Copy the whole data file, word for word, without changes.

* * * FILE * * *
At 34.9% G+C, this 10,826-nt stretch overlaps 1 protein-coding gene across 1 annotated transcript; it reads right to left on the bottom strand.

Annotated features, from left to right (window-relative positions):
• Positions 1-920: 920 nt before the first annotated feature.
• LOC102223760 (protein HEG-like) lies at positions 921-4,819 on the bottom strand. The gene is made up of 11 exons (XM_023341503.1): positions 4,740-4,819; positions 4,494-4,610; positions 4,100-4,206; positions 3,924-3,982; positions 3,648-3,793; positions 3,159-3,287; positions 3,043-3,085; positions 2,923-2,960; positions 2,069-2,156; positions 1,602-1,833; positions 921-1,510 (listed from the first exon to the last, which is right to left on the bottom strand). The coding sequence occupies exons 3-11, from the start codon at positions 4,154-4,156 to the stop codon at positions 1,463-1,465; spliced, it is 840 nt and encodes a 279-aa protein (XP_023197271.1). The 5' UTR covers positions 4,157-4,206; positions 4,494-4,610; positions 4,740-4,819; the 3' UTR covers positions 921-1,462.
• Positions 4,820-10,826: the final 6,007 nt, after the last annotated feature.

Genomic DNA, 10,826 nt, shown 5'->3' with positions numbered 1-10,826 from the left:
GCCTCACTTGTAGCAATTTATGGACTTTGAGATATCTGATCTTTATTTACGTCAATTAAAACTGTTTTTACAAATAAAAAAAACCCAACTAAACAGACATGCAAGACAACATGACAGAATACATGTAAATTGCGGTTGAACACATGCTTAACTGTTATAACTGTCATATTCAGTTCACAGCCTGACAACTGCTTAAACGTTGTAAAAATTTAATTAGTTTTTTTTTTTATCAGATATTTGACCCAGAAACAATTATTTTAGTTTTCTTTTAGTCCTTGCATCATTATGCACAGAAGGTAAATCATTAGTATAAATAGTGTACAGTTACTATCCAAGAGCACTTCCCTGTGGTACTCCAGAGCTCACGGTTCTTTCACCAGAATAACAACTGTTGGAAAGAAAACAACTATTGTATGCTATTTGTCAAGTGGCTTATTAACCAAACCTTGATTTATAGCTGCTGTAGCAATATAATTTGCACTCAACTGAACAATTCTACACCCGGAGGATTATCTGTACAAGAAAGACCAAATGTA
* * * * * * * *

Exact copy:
At 34.9% G+C, this 10,826-nt stretch overlaps 1 protein-coding gene across 1 annotated transcript; it reads right to left on the bottom strand.

Annotated features, from left to right (window-relative positions):
• Positions 1-920: 920 nt before the first annotated feature.
• LOC102223760 (protein HEG-like) lies at positions 921-4,819 on the bottom strand. The gene is made up of 11 exons (XM_023341503.1): positions 4,740-4,819; positions 4,494-4,610; positions 4,100-4,206; positions 3,924-3,982; positions 3,648-3,793; positions 3,159-3,287; positions 3,043-3,085; positions 2,923-2,960; positions 2,069-2,156; positions 1,602-1,833; positions 921-1,510 (listed from the first exon to the last, which is right to left on the bottom strand). The coding sequence occupies exons 3-11, from the start codon at positions 4,154-4,156 to the stop codon at positions 1,463-1,465; spliced, it is 840 nt and encodes a 279-aa protein (XP_023197271.1). The 5' UTR covers positions 4,157-4,206; positions 4,494-4,610; positions 4,740-4,819; the 3' UTR covers positions 921-1,462.
• Positions 4,820-10,826: the final 6,007 nt, after the last annotated feature.

Genomic DNA, 10,826 nt, shown 5'->3' with positions numbered 1-10,826 from the left:
GCCTCACTTGTAGCAATTTATGGACTTTGAGATATCTGATCTTTATTTACGTCAATTAAAACTGTTTTTACAAATAAAAAAAACCCAACTAAACAGACATGCAAGACAACATGACAGAATACATGTAAATTGCGGTTGAACACATGCTTAACTGTTATAACTGTCATATTCAGTTCACAGCCTGACAACTGCTTAAACGTTGTAAAAATTTAATTAGTTTTTTTTTTTATCAGATATTTGACCCAGAAACAATTATTTTAGTTTTCTTTTAGTCCTTGCATCATTATGCACAGAAGGTAAATCATTAGTATAAATAGTGTACAGTTACTATCCAAGAGCACTTCCCTGTGGTACTCCAGAGCTCACGGTTCTTTCACCAGAATAACAACTGTTGGAAAGAAAACAACTATTGTATGCTATTTGTCAAGTGGCTTATTAACCAAACCTTGATTTATAGCTGCTGTAGCAATATAATTTGCACTCAACTGAACAATTCTACACCCGGAGGATTATCTGTACAAGAAAGACCAAATGTA